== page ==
China plans aviation expansion
Beijing, February 15:
China’s aviation industry will buy 100 new jetliners and recruit 1,000 pilots every year for the next five years, regulators annou-nced yesterday in a plan to more than double air traffic.
The target will make China second only to the US in terms of flights and is likely to alarm environmentalists and air safety campaigners even as it delights Boeing and Airbus executives. It is estimated that air traffic is already responsible for 10 per cent of global warming because jet emissions linger.
Senior officials from the General Administration of Civil Aviation of China (GACAC) admitted the expansion plan would put a strain on operators.
“We have felt that we are walking on thin ice in safety management,” said Gao Hongfeng, GACAC deputy director in announcing the new plans, “There are over 5,000 flights every day and more than 11,000 takeoffs and landings in airports, therefore the pressure on safety is very high.”
China is already the fastest growing aviation market in the world. According to the government, air traffic has doubled in the past five years. Since 2000, passenger numbers have risen by 105 per cent to 138 million a year and the combined fleet of the country’s air companies rose to 863 planes from 527.
Dozens of cities boast new airports, such as the 2 billion pounds Guangzhou mega-terminal that opened last year as the first part of a two-stage plan to double capacity to 27 million passengers by 2009. Shanghai has even bigger plans. A second runway opened last year at its futuristic Pudong airport.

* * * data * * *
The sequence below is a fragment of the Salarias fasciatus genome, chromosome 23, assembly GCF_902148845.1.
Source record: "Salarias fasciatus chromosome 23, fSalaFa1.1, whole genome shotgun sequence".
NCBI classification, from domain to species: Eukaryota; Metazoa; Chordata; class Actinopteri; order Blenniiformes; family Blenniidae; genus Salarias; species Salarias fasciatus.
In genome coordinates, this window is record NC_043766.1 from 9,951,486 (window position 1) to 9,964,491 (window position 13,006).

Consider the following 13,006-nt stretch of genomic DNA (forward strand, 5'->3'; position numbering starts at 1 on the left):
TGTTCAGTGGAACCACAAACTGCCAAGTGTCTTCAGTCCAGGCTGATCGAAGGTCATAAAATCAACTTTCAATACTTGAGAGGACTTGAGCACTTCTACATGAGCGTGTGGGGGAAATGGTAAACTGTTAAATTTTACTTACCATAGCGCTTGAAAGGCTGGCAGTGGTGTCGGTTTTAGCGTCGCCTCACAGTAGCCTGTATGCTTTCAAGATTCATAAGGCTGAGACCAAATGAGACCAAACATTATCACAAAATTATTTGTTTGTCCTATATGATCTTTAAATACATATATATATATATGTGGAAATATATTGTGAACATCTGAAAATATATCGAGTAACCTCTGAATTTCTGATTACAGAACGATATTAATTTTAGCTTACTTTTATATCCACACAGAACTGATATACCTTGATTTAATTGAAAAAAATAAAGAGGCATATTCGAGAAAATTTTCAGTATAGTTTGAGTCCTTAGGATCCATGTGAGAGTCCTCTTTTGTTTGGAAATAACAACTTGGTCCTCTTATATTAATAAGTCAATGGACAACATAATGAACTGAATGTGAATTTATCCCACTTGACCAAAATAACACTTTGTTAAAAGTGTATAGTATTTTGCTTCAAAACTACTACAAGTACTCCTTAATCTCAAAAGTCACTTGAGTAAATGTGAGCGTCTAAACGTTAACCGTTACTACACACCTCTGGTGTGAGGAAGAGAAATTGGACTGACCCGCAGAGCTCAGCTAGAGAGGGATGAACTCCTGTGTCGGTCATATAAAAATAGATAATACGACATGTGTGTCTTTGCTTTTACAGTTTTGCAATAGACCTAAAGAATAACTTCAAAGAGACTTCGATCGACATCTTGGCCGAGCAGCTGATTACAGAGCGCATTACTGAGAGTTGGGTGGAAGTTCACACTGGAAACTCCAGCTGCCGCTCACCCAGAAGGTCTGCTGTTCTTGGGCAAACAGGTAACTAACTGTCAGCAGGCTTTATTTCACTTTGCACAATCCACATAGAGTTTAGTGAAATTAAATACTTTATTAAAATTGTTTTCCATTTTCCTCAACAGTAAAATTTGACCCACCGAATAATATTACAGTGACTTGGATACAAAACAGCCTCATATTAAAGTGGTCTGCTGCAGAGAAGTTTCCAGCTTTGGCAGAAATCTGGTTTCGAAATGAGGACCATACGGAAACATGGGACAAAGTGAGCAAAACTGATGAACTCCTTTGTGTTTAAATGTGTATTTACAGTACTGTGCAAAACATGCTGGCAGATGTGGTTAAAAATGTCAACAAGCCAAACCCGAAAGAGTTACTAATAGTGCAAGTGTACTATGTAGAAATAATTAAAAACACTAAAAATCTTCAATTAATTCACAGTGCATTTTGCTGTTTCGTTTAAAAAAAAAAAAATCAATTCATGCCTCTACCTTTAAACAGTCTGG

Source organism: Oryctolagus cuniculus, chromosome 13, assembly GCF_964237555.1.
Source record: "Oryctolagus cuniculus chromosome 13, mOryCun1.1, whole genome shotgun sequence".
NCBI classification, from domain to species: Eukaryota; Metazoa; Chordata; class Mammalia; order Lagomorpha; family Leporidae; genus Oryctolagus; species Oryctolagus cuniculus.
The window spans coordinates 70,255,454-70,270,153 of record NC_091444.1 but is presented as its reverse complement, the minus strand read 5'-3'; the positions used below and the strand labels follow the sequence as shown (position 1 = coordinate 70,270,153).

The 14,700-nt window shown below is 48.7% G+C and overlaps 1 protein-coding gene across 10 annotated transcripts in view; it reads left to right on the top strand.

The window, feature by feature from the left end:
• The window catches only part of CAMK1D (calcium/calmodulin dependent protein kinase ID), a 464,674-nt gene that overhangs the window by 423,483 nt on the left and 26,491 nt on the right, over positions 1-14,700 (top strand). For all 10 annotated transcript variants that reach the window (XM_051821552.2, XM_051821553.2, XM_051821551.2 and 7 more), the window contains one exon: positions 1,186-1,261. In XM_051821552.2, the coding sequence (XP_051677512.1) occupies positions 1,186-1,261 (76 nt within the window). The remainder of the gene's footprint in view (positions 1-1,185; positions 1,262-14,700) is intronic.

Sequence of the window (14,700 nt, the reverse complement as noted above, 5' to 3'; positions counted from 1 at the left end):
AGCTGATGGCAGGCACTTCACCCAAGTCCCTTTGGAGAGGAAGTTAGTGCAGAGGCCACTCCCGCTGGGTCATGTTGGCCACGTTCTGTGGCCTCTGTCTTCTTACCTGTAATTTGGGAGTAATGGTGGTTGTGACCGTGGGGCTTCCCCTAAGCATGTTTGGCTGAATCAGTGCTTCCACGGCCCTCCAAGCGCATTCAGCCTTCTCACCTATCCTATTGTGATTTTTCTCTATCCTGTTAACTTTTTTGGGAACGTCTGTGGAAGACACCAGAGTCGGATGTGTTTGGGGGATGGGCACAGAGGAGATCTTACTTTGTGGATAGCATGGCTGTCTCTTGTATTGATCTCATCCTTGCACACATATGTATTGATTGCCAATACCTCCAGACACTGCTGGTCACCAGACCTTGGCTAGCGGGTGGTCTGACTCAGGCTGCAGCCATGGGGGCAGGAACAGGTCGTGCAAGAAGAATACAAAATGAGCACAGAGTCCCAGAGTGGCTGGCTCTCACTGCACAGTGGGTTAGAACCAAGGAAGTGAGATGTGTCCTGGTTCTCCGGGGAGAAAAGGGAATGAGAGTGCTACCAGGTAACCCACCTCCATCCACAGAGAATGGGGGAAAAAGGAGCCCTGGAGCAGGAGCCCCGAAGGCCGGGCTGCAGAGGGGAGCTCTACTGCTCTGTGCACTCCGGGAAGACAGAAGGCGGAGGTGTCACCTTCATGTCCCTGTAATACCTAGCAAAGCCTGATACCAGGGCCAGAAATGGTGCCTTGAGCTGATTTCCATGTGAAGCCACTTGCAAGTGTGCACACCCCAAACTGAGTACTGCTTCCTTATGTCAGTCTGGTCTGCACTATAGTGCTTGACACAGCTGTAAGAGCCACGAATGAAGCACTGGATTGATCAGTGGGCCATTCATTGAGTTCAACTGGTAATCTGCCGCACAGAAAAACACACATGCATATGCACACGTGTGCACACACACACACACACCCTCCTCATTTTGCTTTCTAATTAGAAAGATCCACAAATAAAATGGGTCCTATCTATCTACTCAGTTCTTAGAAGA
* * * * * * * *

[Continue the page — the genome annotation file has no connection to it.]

The facility, which can handle 35 million passengers a year, is in the midst of an expansion plan to quadruple the number of terminals and handle 80 million.
The biggest is the Beijing Capital International Airport Terminal 3, designed by British architect Norman Foster. The huge building site, home to 10,000 workers, is the first thing
that most visitors to the capital see when they touch down.
Due for completion in time for the 2008 Olympics, its operators say it will cover 420,000 square metres, overtaking Hong Kong and Heathrow as the biggest airport building in the world.
To the concern of safety officials, filling airports with passengers is a lot easier than filling cockpits with qualified pilots. At 0.42 accidents per 1m flight miles, China’s safety record is better than the average, but officials warn that the lack of pilots could pose new risks. China has 11,000 registered pilots.
With the growth in traffic it is estimated that it will need 1,000 more every year, but the Civil Aviation Flight University of China, the main training school, trains only 600.
Airline companies are increasingly looking overseas. Yesterday, Air China announced plans to recruit its first foreign pilots.